To play the game, opposing teams of seven have to put ‘quaffles’ into hoops while avoiding dodgeballs known as ‘bludgers’.
The flying ‘snitch’ is played by a neutral player dressed in yellow with a tennis ball in their waistband.
In the absence of flying broomsticks, players have to run around with sticks or brooms between their legs.
Although Quidditch is new to Britain, more than 400 teams play in the US.
Now, I have a couple of readers who get on my case every time I make fun of Muggle Quidditch - because after all, the players are "just having fun." I suppose that's true. But on the other hand, if I can't describe a bunch of grown people running up and down a field in little Hogwarts capes with broomsticks between their legs as ridiculous, doesn't that imply that the word has lost all meaning?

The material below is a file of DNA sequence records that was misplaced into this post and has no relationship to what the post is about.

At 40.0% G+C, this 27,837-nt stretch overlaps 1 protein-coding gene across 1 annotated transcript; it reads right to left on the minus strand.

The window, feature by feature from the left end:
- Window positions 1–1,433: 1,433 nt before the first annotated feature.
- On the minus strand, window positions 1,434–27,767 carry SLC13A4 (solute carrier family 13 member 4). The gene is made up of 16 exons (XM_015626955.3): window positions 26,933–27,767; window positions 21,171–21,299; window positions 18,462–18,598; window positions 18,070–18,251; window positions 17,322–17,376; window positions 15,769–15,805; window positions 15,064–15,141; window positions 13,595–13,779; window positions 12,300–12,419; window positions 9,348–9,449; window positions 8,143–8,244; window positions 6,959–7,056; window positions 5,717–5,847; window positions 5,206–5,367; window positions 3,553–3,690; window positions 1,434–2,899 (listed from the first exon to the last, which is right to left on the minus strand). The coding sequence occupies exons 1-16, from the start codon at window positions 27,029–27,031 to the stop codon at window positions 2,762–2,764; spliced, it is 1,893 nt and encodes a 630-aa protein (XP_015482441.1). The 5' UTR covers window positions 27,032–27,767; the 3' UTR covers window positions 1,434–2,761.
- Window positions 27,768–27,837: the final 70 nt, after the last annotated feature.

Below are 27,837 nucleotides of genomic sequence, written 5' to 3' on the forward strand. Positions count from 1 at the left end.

Viewed objectively, lots of sports seem pretty ridiculous. Curling comes to mind - and hey, that involves brooms as well! If someone out there really wanted to base a sport on the Malleus Maleficarum, which is where the whole "witches riding flying brooms" comes from, they could always stipulate that everyone involved make use of liberal amounts of flying ointment and play the game naked. I'd watch that for sure, though it would probably be way too dangerous to responsibly support.
A comedian whose name I don't remember once had a routine explaining that the French hate Americans because we took their invention of the croissant and proceeded to turn it into the Croissan'Wich. I fear that Muggle Quidditch may take us down the same path with the British. J.K. Rowling imagined a sport that, quite frankly, looks unbelievably cool on film, and what did we Americans do? We turned it into a game where the brooms don't fly, but you still need to ride them in order to play.